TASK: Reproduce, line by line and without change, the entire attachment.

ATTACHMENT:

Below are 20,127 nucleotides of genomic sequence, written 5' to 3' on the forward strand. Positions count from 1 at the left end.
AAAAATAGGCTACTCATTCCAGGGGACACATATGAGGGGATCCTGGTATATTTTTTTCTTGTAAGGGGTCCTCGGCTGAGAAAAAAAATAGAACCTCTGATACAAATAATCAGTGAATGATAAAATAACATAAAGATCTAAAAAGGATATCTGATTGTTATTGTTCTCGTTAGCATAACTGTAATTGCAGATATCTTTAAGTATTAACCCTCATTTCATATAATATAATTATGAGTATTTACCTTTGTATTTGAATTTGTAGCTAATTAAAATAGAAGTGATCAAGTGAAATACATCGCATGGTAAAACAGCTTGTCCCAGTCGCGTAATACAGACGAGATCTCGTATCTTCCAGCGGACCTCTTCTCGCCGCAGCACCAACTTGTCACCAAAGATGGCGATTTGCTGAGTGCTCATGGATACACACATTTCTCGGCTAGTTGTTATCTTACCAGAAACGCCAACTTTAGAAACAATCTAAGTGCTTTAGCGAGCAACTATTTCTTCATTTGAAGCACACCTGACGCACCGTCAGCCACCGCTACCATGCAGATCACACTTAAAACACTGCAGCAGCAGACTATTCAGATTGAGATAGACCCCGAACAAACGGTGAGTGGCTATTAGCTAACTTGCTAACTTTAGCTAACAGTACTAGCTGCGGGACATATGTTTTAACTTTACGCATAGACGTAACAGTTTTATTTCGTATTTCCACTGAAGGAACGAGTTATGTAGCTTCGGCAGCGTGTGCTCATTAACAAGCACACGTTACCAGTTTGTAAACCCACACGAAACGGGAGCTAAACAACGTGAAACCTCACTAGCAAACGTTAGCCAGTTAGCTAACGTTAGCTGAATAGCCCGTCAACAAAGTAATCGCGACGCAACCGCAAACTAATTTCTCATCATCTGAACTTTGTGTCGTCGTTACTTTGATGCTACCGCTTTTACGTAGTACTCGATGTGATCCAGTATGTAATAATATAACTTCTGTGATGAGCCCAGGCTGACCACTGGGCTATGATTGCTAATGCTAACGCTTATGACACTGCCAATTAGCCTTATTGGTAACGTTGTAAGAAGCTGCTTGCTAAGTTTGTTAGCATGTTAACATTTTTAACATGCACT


Below are 20,127 nucleotides of genomic sequence, written 5' to 3' on the forward strand. Positions count from 1 at the left end.
AAAAATAGGCTACTCATTCCAGGGGACACATATGAGGGGATCCTGGTATATTTTTTTCTTGTAAGGGGTCCTCGGCTGAGAAAAAAAATAGAACCTCTGATACAAATAATCAGTGAATGATAAAATAACATAAAGATCTAAAAAGGATATCTGATTGTTATTGTTCTCGTTAGCATAACTGTAATTGCAGATATCTTTAAGTATTAACCCTCATTTCATATAATATAATTATGAGTATTTACCTTTGTATTTGAATTTGTAGCTAATTAAAATAGAAGTGATCAAGTGAAATACATCGCATGGTAAAACAGCTTGTCCCAGTCGCGTAATACAGACGAGATCTCGTATCTTCCAGCGGACCTCTTCTCGCCGCAGCACCAACTTGTCACCAAAGATGGCGATTTGCTGAGTGCTCATGGATACACACATTTCTCGGCTAGTTGTTATCTTACCAGAAACGCCAACTTTAGAAACAATCTAAGTGCTTTAGCGAGCAACTATTTCTTCATTTGAAGCACACCTGACGCACCGTCAGCCACCGCTACCATGCAGATCACACTTAAAACACTGCAGCAGCAGACTATTCAGATTGAGATAGACCCCGAACAAACGGTGAGTGGCTATTAGCTAACTTGCTAACTTTAGCTAACAGTACTAGCTGCGGGACATATGTTTTAACTTTACGCATAGACGTAACAGTTTTATTTCGTATTTCCACTGAAGGAACGAGTTATGTAGCTTCGGCAGCGTGTGCTCATTAACAAGCACACGTTACCAGTTTGTAAACCCACACGAAACGGGAGCTAAACAACGTGAAACCTCACTAGCAAACGTTAGCCAGTTAGCTAACGTTAGCTGAATAGCCCGTCAACAAAGTAATCGCGACGCAACCGCAAACTAATTTCTCATCATCTGAACTTTGTGTCGTCGTTACTTTGATGCTACCGCTTTTACGTAGTACTCGATGTGATCCAGTATGTAATAATATAACTTCTGTGATGAGCCCAGGCTGACCACTGGGCTATGATTGCTAATGCTAACGCTTATGACACTGCCAATTAGCCTTATTGGTAACGTTGTAAGAAGCTGCTTGCTAAGTTTGTTAGCATGTTAACATTTTTAACATGCACT